Puzzles and Pops: Bolles Collectors
December 13, 2020
Collections: common trope in popular media like video games and fantasy books and movies. From literary hordes, like that of Beowulf’s dragon and the assemblage of the Collector in Guardians of the Galaxy. With all of this, real-life collections often get overlooked. Like the 170 strong Funko Pop collection of Nittin Davuluri (‘24), or the Rubik’s Cube collection of history teacher Mr. Gebauer.
“One day I was just trading in my games at GameStop and I saw these cool collectibles.” Said Davuluri. Since that day, his collection has grown immensely. He has traveled to Conventions across the country, from San Diego to New York to collect different Pops.
If you can go to a GameStop five minutes away and buy a Funko Pop, then why travel 2,339 miles to do the same thing? He traveled for these (a reference to where the image is in the layout): Con stickers. All Pops have stickers, but different stickers denote the value of the Pop.
For example, your average retail Funko Pop likely has a sticker on the box denoting that it is from Target. But a Pop that a collector buys at a Convention will have a sticker indicating which Con it is from, denoting higher value than a retail Pop. The average retail pop goes for around ten to fifteen dollars, while Con Pops can sometimes cost over forty.
The history of Funko Pop and its popularity begins in 1760 when Chinese nodding head figures were first imported to London. Fast forward to 1997, when Mike Becker founded a nostalgic bobblehead company called Wacky Wobblers. However, the Funko Pop we know today debuted in 2010, originally under the name Funko Force 2.0.
Since then, they have skyrocketed in popularity, landing themselves in every Con and major retail chain in the United States, and many more internationally.
Our other resident collector, Mr. Gebauer has a collection more by chance than intention. “Last year  I saw a student solving one and it seemed pretty interesting, so when I saw one at Walmart, I bought it.”
At the beginning of his journey, Gebauer thought he would never be able to solve a Rubik’s Cube. Now he has a personal record time of a minute and a half. “It’s one of those things that’s like it’s kind of cool to overcome a challenge you didn’t think you’d be able to do.”
Since the beginning of his cubing career, Gebauer has obtained a collection of eight cubes, four three by threes, two two by twos, a three-sided pyramid, and a miniature three by three.
Much like Funko Pops, the Rubik’s cube started small. Its story begins in 1974, when Hungarian architect, Ernő Rubik, was trying to make a way to physically illustrate three-dimensional movement to his students. The original prototype of the world-famous toy was fashioned from cubes of wood and paper, held together by glue and rubber bands.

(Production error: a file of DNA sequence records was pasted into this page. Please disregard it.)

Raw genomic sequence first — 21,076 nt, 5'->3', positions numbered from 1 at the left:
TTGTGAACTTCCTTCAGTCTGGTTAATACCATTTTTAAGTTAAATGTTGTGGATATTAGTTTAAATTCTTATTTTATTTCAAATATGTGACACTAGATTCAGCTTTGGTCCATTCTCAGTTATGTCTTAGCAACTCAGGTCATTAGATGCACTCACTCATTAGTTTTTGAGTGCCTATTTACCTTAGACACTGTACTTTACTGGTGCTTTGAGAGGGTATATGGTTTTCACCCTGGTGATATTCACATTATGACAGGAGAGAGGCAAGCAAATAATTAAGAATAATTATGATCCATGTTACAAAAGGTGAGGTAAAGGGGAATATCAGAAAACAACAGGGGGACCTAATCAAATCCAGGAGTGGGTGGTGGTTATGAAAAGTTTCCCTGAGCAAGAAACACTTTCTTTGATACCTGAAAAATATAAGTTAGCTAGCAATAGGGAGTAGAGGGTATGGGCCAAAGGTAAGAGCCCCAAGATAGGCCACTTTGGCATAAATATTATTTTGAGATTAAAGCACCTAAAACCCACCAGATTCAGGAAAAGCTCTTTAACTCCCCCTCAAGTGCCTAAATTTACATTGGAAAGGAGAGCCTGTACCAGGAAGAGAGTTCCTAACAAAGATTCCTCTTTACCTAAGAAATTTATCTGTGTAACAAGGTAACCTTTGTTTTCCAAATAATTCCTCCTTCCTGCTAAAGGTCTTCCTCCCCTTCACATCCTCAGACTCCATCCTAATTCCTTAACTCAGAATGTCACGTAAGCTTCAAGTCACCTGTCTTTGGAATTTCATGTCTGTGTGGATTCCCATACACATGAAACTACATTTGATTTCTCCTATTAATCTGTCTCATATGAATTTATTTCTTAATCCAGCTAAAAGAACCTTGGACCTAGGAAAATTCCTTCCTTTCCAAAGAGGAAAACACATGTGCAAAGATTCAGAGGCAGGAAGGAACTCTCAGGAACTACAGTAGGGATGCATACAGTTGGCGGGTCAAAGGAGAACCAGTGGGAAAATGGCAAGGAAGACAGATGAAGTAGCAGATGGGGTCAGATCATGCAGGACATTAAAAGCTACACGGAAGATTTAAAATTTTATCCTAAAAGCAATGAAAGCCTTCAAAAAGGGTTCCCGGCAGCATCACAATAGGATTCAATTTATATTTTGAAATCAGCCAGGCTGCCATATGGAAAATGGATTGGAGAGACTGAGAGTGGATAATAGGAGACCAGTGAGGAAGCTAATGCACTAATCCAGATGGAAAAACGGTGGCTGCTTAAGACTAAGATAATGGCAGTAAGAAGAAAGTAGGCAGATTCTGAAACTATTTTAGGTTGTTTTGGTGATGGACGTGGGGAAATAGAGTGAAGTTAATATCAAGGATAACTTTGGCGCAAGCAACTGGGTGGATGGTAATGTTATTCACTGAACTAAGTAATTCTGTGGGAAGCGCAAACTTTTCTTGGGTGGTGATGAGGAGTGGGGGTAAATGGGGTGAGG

To anyone wondering if Mr. Gebauer is going to quit his job to become a professional Cuber, he assured The Bugle he will not. “The extent of my Rubik’s Cube career is in this classroom.”
How to Solve a Rubik’s Cube
After interviewing Mr. Gebauer, the Bugle thought it would be interesting to try to solve a Rubik’s cube ourselves, so we bought a few. We now have the pleasure of presenting you with a tutorial on the solution of a two by two Rubik’s Cube.
R= Right L= Left T= Top B= Bottom Ba= Back F= Front
Step one: your first goal is to solve the white face. Start by getting three white squares on the upper side like this (insert picture) and having the non-white square in the bottom right corner. Then use this algorithm (R down, B left, R up, B right) until it is solved.
Step two: the next goal is to make a row of two cubes of the same color on the top of all of the sides touching the top side (insert picture) Unless you have already achieved this with the previous algorithm, use this algorithm (R down, B left, R up, L down, B right, L up, R down, B right, R up). You will now have one of the matching sets at the top of the cube. Turn that to face away from you and repeat the algorithm
Step three: the next goal is to solve the yellow side opposite to the white side. Check the side opposite to the white side for any yellow squares, if there is one, position it in the bottom left corner. If there are two adjacent to each other, position them on the right. If you have any in any other configurations, position them however you like. Then use the following algorithm until it is solved (R up, T left, Right down, T left, R up, T left x2, R down).
Step four: solve the rest. Look around the cube and see if there are any sides you could solve just by twisting the top or bottom a few times. If there are, solve them and put one at the back of the cube, and then repeat this algorithm (R down, F clockwise, R down, B counterclockwise x2, R up, F counterclockwise, R up, B counterclockwise x2, R up x2, B counterclockwise x2) with the solved yellow side facing up until it is solved, or can be solved just by twisting the top or bottom.